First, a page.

You know that drawer or closet in your house that is full of the random junk? You just keep putting your random crap into it, until it’s overflowing but you still don’t clean it out. That was like my mind. The random crap that was too painful to think about would go in a drawer in my mind. I’d close the drawer and never think about it again.
About 6 months ago, I started a daily meditation practice using the Headspace app (which I would recommend) because I wanted to get myself to a place where I could take some of the pain out of the drawer, examine it, and let it go.
I will tell you for the first 3 weeks or so, I was great at meditation. HA! I could sit for 10-20 minutes and have zero thoughts come up – just a clear, tranquil mind.
After the third week, the drawer burst open and thoughts and ideas started coming like an avalanche. Partly because I had begun to think about thoughts and feelings differently because of meditation and partly because I was pursuing FI, it no longer felt as painful to think about what I wanted.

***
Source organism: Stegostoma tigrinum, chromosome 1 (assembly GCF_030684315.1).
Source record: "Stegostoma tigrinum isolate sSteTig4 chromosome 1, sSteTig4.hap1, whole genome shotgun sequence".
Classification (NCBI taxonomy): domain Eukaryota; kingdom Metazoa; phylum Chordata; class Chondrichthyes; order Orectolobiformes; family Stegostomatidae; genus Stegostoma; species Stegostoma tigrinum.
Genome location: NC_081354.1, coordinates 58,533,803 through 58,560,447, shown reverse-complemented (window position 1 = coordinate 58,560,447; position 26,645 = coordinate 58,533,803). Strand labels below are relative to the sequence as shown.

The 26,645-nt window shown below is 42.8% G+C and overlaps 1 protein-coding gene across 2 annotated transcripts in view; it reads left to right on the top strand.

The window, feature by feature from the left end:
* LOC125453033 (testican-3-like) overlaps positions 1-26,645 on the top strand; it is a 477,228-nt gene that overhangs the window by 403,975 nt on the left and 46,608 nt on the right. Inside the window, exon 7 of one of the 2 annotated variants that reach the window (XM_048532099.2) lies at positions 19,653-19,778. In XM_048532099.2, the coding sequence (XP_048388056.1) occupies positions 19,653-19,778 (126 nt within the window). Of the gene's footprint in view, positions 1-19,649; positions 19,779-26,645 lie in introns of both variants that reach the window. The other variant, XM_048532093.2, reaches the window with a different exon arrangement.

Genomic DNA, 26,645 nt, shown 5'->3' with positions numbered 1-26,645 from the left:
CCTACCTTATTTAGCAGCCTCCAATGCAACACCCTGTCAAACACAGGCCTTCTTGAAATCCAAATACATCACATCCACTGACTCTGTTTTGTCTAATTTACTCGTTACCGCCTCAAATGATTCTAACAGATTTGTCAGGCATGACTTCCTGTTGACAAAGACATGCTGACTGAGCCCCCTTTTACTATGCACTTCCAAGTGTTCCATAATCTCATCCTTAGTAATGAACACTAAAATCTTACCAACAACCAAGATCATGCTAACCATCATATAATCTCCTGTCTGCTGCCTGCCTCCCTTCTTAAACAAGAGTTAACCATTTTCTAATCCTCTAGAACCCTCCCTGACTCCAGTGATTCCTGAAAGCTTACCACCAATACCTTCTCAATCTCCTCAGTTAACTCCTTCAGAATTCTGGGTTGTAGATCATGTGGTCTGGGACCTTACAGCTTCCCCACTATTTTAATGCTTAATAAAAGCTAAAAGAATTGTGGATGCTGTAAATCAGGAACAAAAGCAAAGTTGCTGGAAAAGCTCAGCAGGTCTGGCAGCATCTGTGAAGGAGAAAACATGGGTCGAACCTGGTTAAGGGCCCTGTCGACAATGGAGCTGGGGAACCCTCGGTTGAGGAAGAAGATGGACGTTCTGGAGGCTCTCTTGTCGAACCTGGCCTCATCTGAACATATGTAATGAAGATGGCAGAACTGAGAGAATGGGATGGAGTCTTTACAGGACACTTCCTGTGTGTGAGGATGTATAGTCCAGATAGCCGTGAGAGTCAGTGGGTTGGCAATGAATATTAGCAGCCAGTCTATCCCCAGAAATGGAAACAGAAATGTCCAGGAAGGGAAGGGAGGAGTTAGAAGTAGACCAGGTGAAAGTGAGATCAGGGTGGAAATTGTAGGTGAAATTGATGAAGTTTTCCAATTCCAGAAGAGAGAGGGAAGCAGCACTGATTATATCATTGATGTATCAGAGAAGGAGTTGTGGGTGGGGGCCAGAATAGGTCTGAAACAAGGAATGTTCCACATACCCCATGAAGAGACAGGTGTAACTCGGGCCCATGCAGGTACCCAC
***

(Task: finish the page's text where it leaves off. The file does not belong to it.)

2. Morning Pages
Recently, my sister went through a similar passion discovery process and started a cleaning and decluttering business. I asked her about what inspired her, how she figured it out, and how she got started. She pointed me in the direction of a book called “The Artist’s Way.” While I don’t recommend the full book, there was one practice that I implemented that was transformational.
This practice was called Morning Pages. The guidance for morning pages is to write a minimum of 3 pages (or 30 minutes) in a notebook every morning. You can write about anything – your frustrations, fears, goals, ideas, and if you can’t think of anything to write, you can just write, “I can’t think of anything” until you do. I did this every morning for about 6 months (and I still do 4-5 times/week).